This is a man-made canal that connects the Lužnice with the Nežárka River. It was built at the end of the 16th century by Jakub Krčín (1535–1604) to re-direct flood streams from the Lužnice and was designed to protect the levee of Rožmberk pond from being overloaded by higher waters.
A town on the Czech-Austrian border. The Buquoys received the town after the Battle of White Mountain and repaired the old fortified castle from the 13th century above the Stropnice River, built an English Park, and built a new residential castle from 1801 to 1810.
A mountain range on the Czech-Austrian border. In the Czech Republic, the mountains take up an area of 162 km2, while in Austria the mountains reach to the Danube River. The highest mountain is the Viehberg at (1112 m), located in Austria. The source of the Malše River is at the range’s northeast foothills. The highest mountain in Czech territory is Kamenec (1072 m).
This is the largest fishpond in all of Central Europe, built in 1584–1590 by the Rožmberk engineer Jakub Krčín. Its construction involved the relocation of three-quarters of a million cubic meters of earth, resulting in a levee 2355 meters long and 11 meters high, with a base width of up to 60 meters. The area of Rožmberk pond is 489 hectares; it holds 6.3 cubic meters of water, although during the great floods of 2002 the levee held over ten times that much.
The starting point for canoers headed down the Lužnice River. Glass was produced here until the 1930’s. The main altar of the Church of St. Nicholas bears a wooden statue of the Virgin Mary, today considered to be one of the most beautiful Madonnas in South Bohemia.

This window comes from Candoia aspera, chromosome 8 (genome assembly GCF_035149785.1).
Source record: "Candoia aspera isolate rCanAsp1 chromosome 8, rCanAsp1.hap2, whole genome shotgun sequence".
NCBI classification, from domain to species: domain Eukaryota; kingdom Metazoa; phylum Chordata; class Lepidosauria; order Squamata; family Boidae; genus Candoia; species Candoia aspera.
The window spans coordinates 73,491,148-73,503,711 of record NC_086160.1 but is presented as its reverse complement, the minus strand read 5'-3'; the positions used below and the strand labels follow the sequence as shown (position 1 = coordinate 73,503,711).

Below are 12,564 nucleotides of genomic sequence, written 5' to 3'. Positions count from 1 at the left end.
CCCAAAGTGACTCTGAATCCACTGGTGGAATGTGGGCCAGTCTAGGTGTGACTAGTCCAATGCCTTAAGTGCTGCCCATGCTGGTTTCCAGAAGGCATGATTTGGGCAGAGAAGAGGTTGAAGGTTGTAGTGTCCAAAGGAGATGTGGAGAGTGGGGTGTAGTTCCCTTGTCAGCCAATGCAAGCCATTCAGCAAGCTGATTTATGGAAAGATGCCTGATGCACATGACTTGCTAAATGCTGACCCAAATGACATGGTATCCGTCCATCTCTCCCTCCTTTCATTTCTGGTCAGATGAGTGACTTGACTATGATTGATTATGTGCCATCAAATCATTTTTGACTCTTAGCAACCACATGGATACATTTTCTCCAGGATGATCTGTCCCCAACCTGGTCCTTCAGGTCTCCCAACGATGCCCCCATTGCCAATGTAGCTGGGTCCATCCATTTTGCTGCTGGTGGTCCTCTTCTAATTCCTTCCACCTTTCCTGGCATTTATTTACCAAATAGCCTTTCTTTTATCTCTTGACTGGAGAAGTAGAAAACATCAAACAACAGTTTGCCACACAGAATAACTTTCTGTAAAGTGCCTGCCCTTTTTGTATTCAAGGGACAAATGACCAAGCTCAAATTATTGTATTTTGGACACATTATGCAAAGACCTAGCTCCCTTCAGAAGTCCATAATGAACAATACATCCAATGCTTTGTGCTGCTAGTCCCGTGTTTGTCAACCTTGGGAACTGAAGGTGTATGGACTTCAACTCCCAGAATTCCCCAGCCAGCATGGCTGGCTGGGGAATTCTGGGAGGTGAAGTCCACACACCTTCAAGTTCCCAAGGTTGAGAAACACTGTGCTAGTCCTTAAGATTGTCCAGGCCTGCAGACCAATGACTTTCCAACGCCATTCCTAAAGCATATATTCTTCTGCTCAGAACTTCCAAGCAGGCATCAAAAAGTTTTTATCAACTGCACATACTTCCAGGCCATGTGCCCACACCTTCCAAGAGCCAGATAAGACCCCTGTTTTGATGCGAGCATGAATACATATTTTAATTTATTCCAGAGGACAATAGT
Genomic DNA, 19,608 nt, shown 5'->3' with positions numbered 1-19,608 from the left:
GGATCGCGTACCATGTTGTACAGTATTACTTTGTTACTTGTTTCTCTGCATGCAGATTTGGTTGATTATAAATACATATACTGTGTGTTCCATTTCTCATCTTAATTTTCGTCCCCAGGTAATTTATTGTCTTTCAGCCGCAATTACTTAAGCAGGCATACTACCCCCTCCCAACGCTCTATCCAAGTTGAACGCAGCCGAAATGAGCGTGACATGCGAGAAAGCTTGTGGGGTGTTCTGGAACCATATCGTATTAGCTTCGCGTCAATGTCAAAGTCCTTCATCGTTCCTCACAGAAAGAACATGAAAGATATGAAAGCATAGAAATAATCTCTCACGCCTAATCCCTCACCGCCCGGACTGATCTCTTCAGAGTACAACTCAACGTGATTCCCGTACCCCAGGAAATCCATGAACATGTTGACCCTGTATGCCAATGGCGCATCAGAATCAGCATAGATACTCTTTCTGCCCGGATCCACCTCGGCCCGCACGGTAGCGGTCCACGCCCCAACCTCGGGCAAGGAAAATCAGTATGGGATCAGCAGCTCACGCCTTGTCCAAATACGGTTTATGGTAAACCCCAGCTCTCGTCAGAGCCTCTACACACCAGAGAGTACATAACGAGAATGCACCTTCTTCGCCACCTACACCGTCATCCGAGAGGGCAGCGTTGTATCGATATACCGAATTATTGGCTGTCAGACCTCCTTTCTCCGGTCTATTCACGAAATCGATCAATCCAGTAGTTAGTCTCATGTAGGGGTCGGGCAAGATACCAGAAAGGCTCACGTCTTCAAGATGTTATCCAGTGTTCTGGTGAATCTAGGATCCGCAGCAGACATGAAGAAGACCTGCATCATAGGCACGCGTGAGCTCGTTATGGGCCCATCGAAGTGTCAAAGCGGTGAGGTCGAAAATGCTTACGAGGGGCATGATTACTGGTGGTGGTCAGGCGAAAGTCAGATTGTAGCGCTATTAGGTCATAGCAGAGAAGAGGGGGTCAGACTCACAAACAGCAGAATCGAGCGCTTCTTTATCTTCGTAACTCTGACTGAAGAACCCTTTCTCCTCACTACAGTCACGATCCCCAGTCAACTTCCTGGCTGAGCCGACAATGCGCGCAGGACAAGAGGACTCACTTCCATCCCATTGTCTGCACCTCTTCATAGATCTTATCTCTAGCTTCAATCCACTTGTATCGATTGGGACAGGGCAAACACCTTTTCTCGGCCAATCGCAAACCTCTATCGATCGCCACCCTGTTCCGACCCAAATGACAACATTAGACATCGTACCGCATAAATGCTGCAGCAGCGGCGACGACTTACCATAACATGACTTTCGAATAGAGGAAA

A fishpond at the southern edge of Třeboň, founded in the 1670’s. Its levee is 1400 meters long and holds 3325 million cubic meters of water. The levee bears a bronze statue of the pond’s architect, the Rožmberk aquaculturist and manager Jakub Krčín of Jelčany and Sedlčany (ca. 1535–1604).
A landscape park covering nearly 140 hectares. It was named after Countess Theresia Buquoy who decided on the foundation of such a park in 1756. There are many domestic and exotic trees planted here as well as a number of romantic spa buildings decorating the park. An impressive man-made waterfall on the small Stropnice River flows through the park. The Gothic Cuknštejn Fortress ruin is located nearby. The park includes a 5 km long educational trail with twelve stops bearing information panels.
This man-made water canal interconnects the fishpond system of the Třeboň basin on the left bank of the Lužnice River. It was built in 1505–1520 by the architect Štěpánek Netolický (1460–1538), and it still works today. In the past, the canal was also used to supply the surrounding settlements with drinking water and for transporting wood. Its entire length is 47.8 km. It was called “Golden” due to its economic significance.
This Neo-gothic family tomb not far from the centre of Třeboň in a park on the shore of fishpond Svět was built in 1874–1877. It has a regular hexagonal shape with a forward–placed tower and a majestic staircase. There have been a total of 26 members of the Schwarzenberg family placed in the tomb since 1877.